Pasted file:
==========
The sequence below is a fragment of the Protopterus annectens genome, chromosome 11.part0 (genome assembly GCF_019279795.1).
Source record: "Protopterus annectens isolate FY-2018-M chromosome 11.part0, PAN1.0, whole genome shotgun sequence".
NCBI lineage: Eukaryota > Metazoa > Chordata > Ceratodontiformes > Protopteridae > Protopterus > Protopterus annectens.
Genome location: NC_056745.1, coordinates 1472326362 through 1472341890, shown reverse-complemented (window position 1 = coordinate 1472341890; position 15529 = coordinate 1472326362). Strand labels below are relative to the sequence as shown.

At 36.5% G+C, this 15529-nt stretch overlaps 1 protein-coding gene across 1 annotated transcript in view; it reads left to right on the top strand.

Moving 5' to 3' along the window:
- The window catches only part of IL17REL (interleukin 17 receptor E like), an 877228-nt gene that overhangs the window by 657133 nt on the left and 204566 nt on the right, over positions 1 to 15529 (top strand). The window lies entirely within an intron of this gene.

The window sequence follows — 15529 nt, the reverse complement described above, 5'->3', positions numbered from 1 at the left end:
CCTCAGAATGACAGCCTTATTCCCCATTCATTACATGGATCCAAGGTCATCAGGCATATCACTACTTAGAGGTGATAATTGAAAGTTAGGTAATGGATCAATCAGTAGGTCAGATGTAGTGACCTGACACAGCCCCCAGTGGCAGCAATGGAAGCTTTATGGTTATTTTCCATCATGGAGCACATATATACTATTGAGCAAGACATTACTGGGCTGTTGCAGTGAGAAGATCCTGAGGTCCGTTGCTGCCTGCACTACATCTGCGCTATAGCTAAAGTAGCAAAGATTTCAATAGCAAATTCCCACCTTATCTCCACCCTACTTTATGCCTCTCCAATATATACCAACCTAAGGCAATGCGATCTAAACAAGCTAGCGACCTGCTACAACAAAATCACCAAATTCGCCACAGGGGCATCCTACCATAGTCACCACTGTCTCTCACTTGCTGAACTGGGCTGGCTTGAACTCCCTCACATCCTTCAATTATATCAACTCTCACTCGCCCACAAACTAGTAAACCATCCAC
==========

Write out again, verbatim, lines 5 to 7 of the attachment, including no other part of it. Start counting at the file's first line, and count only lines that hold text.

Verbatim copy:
At 36.5% G+C, this 15529-nt stretch overlaps 1 protein-coding gene across 1 annotated transcript in view; it reads left to right on the top strand.

Moving 5' to 3' along the window:
- The window catches only part of IL17REL (interleukin 17 receptor E like), an 877228-nt gene that overhangs the window by 657133 nt on the left and 204566 nt on the right, over positions 1 to 15529 (top strand). The window lies entirely within an intron of this gene.